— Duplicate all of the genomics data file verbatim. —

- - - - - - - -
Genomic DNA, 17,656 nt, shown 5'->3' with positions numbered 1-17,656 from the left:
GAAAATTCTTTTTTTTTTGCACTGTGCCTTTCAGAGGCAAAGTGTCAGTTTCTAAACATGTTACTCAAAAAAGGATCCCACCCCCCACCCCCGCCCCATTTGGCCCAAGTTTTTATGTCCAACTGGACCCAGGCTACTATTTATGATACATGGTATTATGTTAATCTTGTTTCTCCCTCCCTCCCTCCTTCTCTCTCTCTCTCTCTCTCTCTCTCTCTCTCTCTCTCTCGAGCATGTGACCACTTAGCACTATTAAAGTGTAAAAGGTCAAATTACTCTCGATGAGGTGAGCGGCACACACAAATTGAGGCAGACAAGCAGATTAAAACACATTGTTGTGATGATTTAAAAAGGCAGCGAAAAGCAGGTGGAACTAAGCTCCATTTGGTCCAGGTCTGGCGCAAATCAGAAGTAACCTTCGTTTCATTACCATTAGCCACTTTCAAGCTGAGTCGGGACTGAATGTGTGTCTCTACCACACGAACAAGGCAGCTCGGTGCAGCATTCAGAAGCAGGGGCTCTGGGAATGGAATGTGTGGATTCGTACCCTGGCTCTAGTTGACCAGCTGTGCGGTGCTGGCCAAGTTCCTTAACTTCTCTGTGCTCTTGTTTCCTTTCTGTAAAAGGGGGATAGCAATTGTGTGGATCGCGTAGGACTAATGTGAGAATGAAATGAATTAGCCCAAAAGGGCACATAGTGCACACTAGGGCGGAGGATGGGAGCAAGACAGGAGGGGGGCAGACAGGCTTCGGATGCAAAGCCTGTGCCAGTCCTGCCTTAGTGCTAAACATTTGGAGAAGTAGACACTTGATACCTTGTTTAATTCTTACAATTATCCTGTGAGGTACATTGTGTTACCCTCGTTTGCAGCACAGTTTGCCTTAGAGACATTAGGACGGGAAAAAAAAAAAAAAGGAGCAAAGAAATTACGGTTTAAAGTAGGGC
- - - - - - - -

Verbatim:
Genomic DNA, 17,656 nt, shown 5'->3' with positions numbered 1-17,656 from the left:
GAAAATTCTTTTTTTTTTGCACTGTGCCTTTCAGAGGCAAAGTGTCAGTTTCTAAACATGTTACTCAAAAAAGGATCCCACCCCCCACCCCCGCCCCATTTGGCCCAAGTTTTTATGTCCAACTGGACCCAGGCTACTATTTATGATACATGGTATTATGTTAATCTTGTTTCTCCCTCCCTCCCTCCTTCTCTCTCTCTCTCTCTCTCTCTCTCTCTCTCTCTCTCTCGAGCATGTGACCACTTAGCACTATTAAAGTGTAAAAGGTCAAATTACTCTCGATGAGGTGAGCGGCACACACAAATTGAGGCAGACAAGCAGATTAAAACACATTGTTGTGATGATTTAAAAAGGCAGCGAAAAGCAGGTGGAACTAAGCTCCATTTGGTCCAGGTCTGGCGCAAATCAGAAGTAACCTTCGTTTCATTACCATTAGCCACTTTCAAGCTGAGTCGGGACTGAATGTGTGTCTCTACCACACGAACAAGGCAGCTCGGTGCAGCATTCAGAAGCAGGGGCTCTGGGAATGGAATGTGTGGATTCGTACCCTGGCTCTAGTTGACCAGCTGTGCGGTGCTGGCCAAGTTCCTTAACTTCTCTGTGCTCTTGTTTCCTTTCTGTAAAAGGGGGATAGCAATTGTGTGGATCGCGTAGGACTAATGTGAGAATGAAATGAATTAGCCCAAAAGGGCACATAGTGCACACTAGGGCGGAGGATGGGAGCAAGACAGGAGGGGGGCAGACAGGCTTCGGATGCAAAGCCTGTGCCAGTCCTGCCTTAGTGCTAAACATTTGGAGAAGTAGACACTTGATACCTTGTTTAATTCTTACAATTATCCTGTGAGGTACATTGTGTTACCCTCGTTTGCAGCACAGTTTGCCTTAGAGACATTAGGACGGGAAAAAAAAAAAAAAGGAGCAAAGAAATTACGGTTTAAAGTAGGGC